College Athletes and Due Process Protection: What's Left After National Collegiate Athletic Association v. Tarkanian?
The purpose of this article is to examine whether college students should be entitled to constitutional due process before being deprived of their athletic eligibility. Contrary to the Supreme Court's holding in Tarkanian, the author contends that traditional arguments in support of constitutional protection for college athletes are still compelling. In assessing Tarkanian and other cases impacting this issue, the author will discuss some inconsistencies between court opinions and the realities of big time college sports. These inconsistencies ultimately disadvantage athletes and buttress the NCAA's unbridled regulatory authority over intercollegiate athletics. For example, courts have tended to temper their discussion about the unfairness of NCAA procedures or rulings with the notion that members are always free to withdraw: that there are alternatives to the NCAA. Although this position is technically accurate because institutions are free to resign from the NCAA, it is inconsistent with the view of most experts that there is no viable alternative to the NCAA for successfully marketing athletic programs.
This article is divided into three principal parts. The first part examines the NCAA structure and function as it relates to individual student-athletes. Any discussion of constitutional due process protection for college athletes must be conducted in light of NCAA policy and rules that govern, almost exclusively, all aspects of intercollegiate sports.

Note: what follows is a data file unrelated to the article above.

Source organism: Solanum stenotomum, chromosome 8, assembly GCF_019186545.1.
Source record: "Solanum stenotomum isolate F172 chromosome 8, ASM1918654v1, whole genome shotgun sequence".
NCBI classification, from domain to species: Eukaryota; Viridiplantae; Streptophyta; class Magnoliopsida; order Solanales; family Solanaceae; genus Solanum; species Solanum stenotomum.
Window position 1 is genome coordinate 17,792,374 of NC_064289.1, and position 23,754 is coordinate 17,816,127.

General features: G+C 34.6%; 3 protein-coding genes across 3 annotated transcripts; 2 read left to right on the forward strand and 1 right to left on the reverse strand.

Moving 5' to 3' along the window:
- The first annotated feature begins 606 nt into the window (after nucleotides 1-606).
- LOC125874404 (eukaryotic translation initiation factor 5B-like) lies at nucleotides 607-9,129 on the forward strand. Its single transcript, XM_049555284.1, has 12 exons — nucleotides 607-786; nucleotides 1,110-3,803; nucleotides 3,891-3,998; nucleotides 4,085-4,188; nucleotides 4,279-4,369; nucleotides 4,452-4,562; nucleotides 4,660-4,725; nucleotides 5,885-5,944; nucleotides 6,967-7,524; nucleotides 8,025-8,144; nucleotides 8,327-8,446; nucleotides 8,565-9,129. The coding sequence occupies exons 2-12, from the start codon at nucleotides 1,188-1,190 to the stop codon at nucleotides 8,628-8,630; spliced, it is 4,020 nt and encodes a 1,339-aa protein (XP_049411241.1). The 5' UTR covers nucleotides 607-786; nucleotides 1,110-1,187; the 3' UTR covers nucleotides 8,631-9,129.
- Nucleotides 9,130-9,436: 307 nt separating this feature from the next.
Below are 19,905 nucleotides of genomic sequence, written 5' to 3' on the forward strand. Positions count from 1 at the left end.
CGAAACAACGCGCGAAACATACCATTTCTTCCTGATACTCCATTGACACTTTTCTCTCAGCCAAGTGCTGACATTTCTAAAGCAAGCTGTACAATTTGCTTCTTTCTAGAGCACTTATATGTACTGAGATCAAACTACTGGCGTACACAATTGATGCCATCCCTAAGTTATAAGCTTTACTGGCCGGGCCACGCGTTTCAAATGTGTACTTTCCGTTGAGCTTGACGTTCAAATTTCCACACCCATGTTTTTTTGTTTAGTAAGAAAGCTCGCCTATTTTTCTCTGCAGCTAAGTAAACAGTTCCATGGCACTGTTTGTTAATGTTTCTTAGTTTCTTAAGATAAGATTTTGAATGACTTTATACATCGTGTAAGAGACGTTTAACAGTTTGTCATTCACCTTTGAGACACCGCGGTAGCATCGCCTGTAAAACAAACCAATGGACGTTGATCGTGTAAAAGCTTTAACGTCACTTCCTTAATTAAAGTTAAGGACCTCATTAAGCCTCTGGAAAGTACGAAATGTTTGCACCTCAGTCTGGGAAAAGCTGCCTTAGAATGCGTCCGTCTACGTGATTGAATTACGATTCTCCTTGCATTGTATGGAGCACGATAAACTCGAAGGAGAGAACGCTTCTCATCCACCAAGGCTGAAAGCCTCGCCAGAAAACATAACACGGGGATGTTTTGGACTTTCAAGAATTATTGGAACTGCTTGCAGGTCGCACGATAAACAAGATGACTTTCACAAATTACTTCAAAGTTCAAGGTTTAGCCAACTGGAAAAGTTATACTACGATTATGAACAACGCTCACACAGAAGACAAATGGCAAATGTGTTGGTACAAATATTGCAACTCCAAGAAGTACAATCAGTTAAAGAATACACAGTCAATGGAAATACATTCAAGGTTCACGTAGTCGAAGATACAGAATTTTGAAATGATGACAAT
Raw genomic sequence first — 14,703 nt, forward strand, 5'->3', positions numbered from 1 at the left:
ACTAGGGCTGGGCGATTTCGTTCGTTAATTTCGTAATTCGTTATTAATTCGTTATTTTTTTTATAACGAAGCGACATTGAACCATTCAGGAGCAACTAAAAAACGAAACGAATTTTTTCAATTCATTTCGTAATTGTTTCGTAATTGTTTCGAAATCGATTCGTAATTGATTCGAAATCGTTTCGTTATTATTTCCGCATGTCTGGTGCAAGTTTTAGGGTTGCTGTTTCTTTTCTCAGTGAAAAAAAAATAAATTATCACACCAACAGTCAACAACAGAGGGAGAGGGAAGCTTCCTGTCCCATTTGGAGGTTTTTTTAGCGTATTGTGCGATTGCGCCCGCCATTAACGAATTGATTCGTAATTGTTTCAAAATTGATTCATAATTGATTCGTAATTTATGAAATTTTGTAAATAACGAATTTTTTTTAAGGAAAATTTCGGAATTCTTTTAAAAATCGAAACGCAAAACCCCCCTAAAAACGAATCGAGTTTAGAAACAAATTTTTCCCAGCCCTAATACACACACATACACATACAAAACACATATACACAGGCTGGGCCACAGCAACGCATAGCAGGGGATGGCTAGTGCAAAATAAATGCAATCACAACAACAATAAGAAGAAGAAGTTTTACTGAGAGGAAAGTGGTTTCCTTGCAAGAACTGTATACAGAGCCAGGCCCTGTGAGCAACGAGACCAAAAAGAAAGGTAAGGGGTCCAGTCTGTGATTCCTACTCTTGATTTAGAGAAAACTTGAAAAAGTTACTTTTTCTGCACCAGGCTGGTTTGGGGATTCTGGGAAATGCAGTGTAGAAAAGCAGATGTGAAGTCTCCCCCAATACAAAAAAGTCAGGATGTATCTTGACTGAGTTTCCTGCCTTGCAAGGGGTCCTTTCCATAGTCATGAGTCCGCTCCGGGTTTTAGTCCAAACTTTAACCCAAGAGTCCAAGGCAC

The second part of the article focuses on state action, a prerequisite for successfully invoking the due process protections of the fourteenth amendment. It considers popular arguments by student-athletes and others about when NCAA actions constitute state action and thereby subject them to constitutional scrutiny. Of course, any discussion of the state action doctrine requires a close examination of the Tarkanian decision.
The third part investigates the controversy of whether student-athletes have a constitutional property interest in maintaining their intercollegiate eligibility. After a judicial finding of state action, traditional due process analysis requires plaintiffs to demonstrate that they were deprived of a property interest, something more substantial than a “unilateral expectation” to a benefit.
In the conclusion, the author advocates judicial intervention on behalf of student-athletes embroiled in eligibility disputes with the NCAA. The author suggests that the Court incorrectly decided Tarkanian and that serious consequences may result. In addition, the author posits that student-athletes possess a property interest in their athletic eligibility for purposes of successfully invoking the due process clause of the fourteenth amendment. The author also recommends legislative action, both on the federal and state level, and suggests that litigation based on state constitutions may be more effective for student-athletes.
John P. Sahl, College Athletes and Due Process Protection: What's Left After National Collegiate Athletic Association v. Tarkanian?, 21 Arizona State Law Journal 621 (1989).